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Parents of kids with disabilities: the hidden mental load, expectations and self-care

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Parents of kids with disabilities: the hidden mental load, expectations and self-care


You might have heard of the phrase ‘carrying the mental load’. It’s all the thinking, planning, organising, shuffling and list-making going on in your head to manage life. Parents juggle a lot and everyone’s mental load is different, but have you ever stopped to wonder what it’s like for parents who have a child (or children) with a disability?

Source Kids featured an insightful blog about this very topic, talking about the hidden workload and mental load and explaining that sometimes others just aren’t aware of what goes on behind closed doors.

The mental load can include household, caring and work responsibilities; personal relationships; financial obligations; life administration and everything else in between. But for these parents there’s also a range of other things to keep track of like monitoring medication and making sure there’s enough supplies, copious amounts of medical paperwork, researching their child’s condition and the endless hours sitting in waiting rooms or at hospital.

Leigh* is a mum living on the Sunshine Coast with her husband and 2 daughters. She says when it comes to carrying the mental load, she feels like her mind is always running with little to no down-time.

“Being a parent to a typical child and a severely disabled child means I’m constantly juggling to try to make sure everybody’s needs are being met, as my children’s needs are polar opposites. I always carry a notepad so I can keep a jobs list of things that need doing, organise what needs purchasing and reminders of what I want to achieve in that day (for example make appointments, order supplies, collect medications etc).”

Leigh says parents definitely put too much pressure on themselves to try to conquer everything in a day, when in reality it just isn’t always possible.

“I have shifted my parenting expectations and allow myself to accept that sometimes ‘enough done in a day’ was my best,” she explains.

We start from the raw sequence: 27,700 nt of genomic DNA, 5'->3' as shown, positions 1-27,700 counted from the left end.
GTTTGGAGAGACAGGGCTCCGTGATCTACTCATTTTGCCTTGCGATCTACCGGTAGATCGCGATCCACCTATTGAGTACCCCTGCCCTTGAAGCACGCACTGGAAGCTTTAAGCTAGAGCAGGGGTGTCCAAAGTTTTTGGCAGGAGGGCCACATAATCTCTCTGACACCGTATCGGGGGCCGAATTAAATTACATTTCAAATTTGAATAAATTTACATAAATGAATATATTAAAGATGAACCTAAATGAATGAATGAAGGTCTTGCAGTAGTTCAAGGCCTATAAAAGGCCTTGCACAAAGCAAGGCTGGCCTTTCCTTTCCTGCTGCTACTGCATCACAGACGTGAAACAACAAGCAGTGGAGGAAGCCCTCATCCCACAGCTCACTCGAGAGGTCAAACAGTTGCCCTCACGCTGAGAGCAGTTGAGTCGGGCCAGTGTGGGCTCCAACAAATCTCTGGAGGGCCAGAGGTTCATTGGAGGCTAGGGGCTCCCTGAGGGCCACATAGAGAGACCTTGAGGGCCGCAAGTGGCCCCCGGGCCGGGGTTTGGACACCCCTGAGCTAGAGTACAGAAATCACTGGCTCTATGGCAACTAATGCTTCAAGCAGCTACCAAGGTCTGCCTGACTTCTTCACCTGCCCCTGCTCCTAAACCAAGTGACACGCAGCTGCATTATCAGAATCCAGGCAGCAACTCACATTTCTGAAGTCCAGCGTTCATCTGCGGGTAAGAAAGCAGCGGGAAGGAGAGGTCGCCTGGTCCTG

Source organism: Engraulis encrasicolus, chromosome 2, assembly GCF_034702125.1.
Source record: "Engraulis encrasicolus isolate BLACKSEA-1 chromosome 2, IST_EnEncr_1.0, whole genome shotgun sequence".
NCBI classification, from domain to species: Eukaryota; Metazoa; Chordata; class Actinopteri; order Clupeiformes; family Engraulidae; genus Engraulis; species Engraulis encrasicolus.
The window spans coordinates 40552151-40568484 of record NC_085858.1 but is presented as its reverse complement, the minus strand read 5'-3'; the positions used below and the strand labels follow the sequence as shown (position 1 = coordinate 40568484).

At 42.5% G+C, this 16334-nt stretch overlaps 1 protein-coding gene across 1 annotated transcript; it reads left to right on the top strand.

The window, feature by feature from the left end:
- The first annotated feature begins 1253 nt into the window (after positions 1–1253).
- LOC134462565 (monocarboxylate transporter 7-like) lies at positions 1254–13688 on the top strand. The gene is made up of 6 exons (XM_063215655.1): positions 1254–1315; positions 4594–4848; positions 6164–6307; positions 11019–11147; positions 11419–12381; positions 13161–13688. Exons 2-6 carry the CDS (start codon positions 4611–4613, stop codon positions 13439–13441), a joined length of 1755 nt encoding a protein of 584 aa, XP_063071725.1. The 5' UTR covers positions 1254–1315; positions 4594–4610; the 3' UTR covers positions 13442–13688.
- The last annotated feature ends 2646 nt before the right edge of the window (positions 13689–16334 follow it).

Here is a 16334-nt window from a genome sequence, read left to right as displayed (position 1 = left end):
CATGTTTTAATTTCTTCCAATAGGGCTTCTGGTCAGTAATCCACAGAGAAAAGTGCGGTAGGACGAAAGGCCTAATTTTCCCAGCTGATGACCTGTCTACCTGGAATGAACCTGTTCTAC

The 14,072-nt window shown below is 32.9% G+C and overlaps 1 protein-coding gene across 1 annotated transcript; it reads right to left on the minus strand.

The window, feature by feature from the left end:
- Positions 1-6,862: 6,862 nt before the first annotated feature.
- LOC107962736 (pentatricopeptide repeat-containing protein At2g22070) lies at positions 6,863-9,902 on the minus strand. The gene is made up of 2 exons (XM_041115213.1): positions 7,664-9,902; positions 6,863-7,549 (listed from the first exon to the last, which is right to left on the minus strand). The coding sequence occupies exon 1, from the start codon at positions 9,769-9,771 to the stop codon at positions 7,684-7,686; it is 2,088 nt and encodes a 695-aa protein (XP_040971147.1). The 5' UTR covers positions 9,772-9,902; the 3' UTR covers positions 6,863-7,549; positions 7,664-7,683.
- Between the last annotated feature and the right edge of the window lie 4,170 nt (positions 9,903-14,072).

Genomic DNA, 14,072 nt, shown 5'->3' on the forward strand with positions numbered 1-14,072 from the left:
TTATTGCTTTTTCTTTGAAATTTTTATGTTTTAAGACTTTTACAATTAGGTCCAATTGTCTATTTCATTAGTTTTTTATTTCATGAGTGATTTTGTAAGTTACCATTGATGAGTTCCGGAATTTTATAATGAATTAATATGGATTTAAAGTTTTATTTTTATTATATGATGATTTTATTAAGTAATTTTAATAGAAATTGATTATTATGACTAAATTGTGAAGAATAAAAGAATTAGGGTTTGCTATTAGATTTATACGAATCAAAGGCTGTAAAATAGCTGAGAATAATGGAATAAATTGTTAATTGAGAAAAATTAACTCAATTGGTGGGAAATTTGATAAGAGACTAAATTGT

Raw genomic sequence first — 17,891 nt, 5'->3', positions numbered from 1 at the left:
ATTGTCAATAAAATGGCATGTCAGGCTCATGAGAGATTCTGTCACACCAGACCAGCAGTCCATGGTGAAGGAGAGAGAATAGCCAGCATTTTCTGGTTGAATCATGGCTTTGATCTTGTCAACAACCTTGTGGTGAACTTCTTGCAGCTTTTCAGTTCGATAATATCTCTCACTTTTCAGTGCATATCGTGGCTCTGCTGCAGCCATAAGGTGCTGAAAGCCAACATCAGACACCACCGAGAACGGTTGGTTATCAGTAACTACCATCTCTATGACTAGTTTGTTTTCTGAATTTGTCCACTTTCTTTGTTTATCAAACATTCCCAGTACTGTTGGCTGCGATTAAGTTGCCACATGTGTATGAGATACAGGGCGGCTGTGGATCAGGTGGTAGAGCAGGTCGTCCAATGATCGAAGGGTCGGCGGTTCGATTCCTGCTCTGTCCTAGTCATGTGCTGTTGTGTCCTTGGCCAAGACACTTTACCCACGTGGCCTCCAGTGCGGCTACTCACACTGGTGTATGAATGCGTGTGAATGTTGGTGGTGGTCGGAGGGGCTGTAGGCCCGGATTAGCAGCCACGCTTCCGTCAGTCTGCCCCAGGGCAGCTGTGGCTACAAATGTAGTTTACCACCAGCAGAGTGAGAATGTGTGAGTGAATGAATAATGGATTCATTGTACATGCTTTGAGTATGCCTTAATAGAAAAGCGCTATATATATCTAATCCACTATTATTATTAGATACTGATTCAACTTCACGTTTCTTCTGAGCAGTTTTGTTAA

When it comes to sharing the mental load, she has a whiteboard organiser on the fridge with a column for each family member to review what jobs they need to do and space where they can also write down grocery items.

So, how else can other parents or non-parents (family, friends or neighbours) help out and show their support?

Source Kids lists 8 practical ways to help parents who have a child with a disability:

  • Reach out (simple gestures like a call, text or email can mean a lot)
  • Visit them (check in advance when is a good time)
  • Be open to learning (ask questions to learn how you can support them)
  • Offer to watch their other children
  • Help with housework and errands
  • Help them celebrate (acknowledge the successes and milestones of their kids)
  • Bring food
  • Just listen (let them know they’re not alone)

From Leigh’s perspective, she says there’s different things that she finds most helpful.

“When you have a severely disabled peg-fed child, babysitting isn’t something people can really offer but I find friends checking in on me and just talking and having adult communication and engagement is so necessary for my mental health.

“It’s so hard when your child has been sick, you’ve been house-bound and feel so disconnected from the world, but it’s amazing how uplifting a phone call or even a simple text can make you feel remembered and thought of. I think we all need to feel valued by our friends and, depending on the type of person you are too, what you need from others. For me, I need to not feel forgotten to the world.”

Lauren, a mother of 2 boys on the South Burnett, says she found a variety of things helpful while raising kids and juggling life.

“When my son was a toddler, the biggest help was probably if my mum babysat him while I went grocery shopping. He has Asperger’s and was a runner – so this meant I wouldn’t have to worry about him getting away from me while I was downtown at the shops.

“Other helpful things were hanging out or bringing in washing, or peeling veges for dinner. Even though they seemed like small things, they were actually greatly appreciated and felt much bigger to me.”

For parents who’re struggling to juggle everything on their plate and who might be going through a tough time, self-care is often talked about as an important strategy – although feelings of guilt can often get in the way.

Recently Leigh has been trying to make more of a conscious effort when it comes to self-care. She says she’d forgotten what she liked to do when she had free time, but now she’s begun trying a few craft courses, as it teaches her new skills and encourages her to socialise out in her local community.

“It’s a great way to fill up your bucket and feel connected to the outside world,” she explains. “Self-care should be a priority because you cannot continue to give from an empty bucket.”

Lauren agrees that self-care is an absolute MUST.

“When my youngest son was old enough that he didn’t have to go everywhere with me, a few times someone would stay home with the boys while I went to a café and had a coffee and flicked through a magazine. Even a short time away was good just to try to reset. Going for a massage every now and then was helpful too.

“Even if you don’t like asking for help, you need to do it – otherwise you’ll wear yourself out both mentally and physically – and then you won’t be able to look after anyone!” she says.

If you’re a parent who’s feeling the pressure to juggle it all, or if you know a parent who might be going through a tough time, check out our conversation starters on asking for help and offering help.


*Names changed for privacy